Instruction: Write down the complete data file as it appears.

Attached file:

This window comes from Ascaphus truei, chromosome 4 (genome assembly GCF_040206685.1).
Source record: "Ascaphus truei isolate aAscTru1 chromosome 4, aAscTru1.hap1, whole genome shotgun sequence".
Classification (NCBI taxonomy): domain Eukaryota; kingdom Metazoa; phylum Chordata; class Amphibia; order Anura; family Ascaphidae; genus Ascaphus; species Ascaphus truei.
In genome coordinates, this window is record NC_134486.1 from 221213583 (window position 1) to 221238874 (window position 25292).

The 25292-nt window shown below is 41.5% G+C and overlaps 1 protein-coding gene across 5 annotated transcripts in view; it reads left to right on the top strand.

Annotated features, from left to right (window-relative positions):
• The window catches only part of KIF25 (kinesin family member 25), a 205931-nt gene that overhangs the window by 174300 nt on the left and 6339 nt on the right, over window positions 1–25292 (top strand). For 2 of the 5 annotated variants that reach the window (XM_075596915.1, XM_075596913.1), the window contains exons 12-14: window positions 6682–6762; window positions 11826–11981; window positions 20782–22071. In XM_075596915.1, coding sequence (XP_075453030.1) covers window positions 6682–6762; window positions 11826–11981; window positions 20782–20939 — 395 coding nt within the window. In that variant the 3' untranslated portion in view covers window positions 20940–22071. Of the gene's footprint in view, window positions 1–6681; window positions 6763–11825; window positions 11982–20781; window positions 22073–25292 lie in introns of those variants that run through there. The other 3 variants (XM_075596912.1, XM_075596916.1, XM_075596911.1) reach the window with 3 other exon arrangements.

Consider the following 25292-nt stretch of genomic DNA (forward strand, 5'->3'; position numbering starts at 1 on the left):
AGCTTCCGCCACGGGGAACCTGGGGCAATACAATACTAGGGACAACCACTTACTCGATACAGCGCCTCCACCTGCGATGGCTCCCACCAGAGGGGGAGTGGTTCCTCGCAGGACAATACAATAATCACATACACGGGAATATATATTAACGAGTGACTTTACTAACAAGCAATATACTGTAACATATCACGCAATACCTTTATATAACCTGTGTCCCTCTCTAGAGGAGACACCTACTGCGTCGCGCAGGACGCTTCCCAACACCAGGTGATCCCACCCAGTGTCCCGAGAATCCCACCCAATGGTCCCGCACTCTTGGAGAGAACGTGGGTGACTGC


This window comes from Ascaphus truei, chromosome 4 (genome assembly GCF_040206685.1).
Source record: "Ascaphus truei isolate aAscTru1 chromosome 4, aAscTru1.hap1, whole genome shotgun sequence".
Classification (NCBI taxonomy): domain Eukaryota; kingdom Metazoa; phylum Chordata; class Amphibia; order Anura; family Ascaphidae; genus Ascaphus; species Ascaphus truei.
In genome coordinates, this window is record NC_134486.1 from 221213583 (window position 1) to 221238874 (window position 25292).

The 25292-nt window shown below is 41.5% G+C and overlaps 1 protein-coding gene across 5 annotated transcripts in view; it reads left to right on the top strand.

Annotated features, from left to right (window-relative positions):
• The window catches only part of KIF25 (kinesin family member 25), a 205931-nt gene that overhangs the window by 174300 nt on the left and 6339 nt on the right, over window positions 1–25292 (top strand). For 2 of the 5 annotated variants that reach the window (XM_075596915.1, XM_075596913.1), the window contains exons 12-14: window positions 6682–6762; window positions 11826–11981; window positions 20782–22071. In XM_075596915.1, coding sequence (XP_075453030.1) covers window positions 6682–6762; window positions 11826–11981; window positions 20782–20939 — 395 coding nt within the window. In that variant the 3' untranslated portion in view covers window positions 20940–22071. Of the gene's footprint in view, window positions 1–6681; window positions 6763–11825; window positions 11982–20781; window positions 22073–25292 lie in introns of those variants that run through there. The other 3 variants (XM_075596912.1, XM_075596916.1, XM_075596911.1) reach the window with 3 other exon arrangements.

Consider the following 25292-nt stretch of genomic DNA (forward strand, 5'->3'; position numbering starts at 1 on the left):
AGCTTCCGCCACGGGGAACCTGGGGCAATACAATACTAGGGACAACCACTTACTCGATACAGCGCCTCCACCTGCGATGGCTCCCACCAGAGGGGGAGTGGTTCCTCGCAGGACAATACAATAATCACATACACGGGAATATATATTAACGAGTGACTTTACTAACAAGCAATATACTGTAACATATCACGCAATACCTTTATATAACCTGTGTCCCTCTCTAGAGGAGACACCTACTGCGTCGCGCAGGACGCTTCCCAACACCAGGTGATCCCACCCAGTGTCCCGAGAATCCCACCCAATGGTCCCGCACTCTTGGAGAGAACGTGGGTGACTGC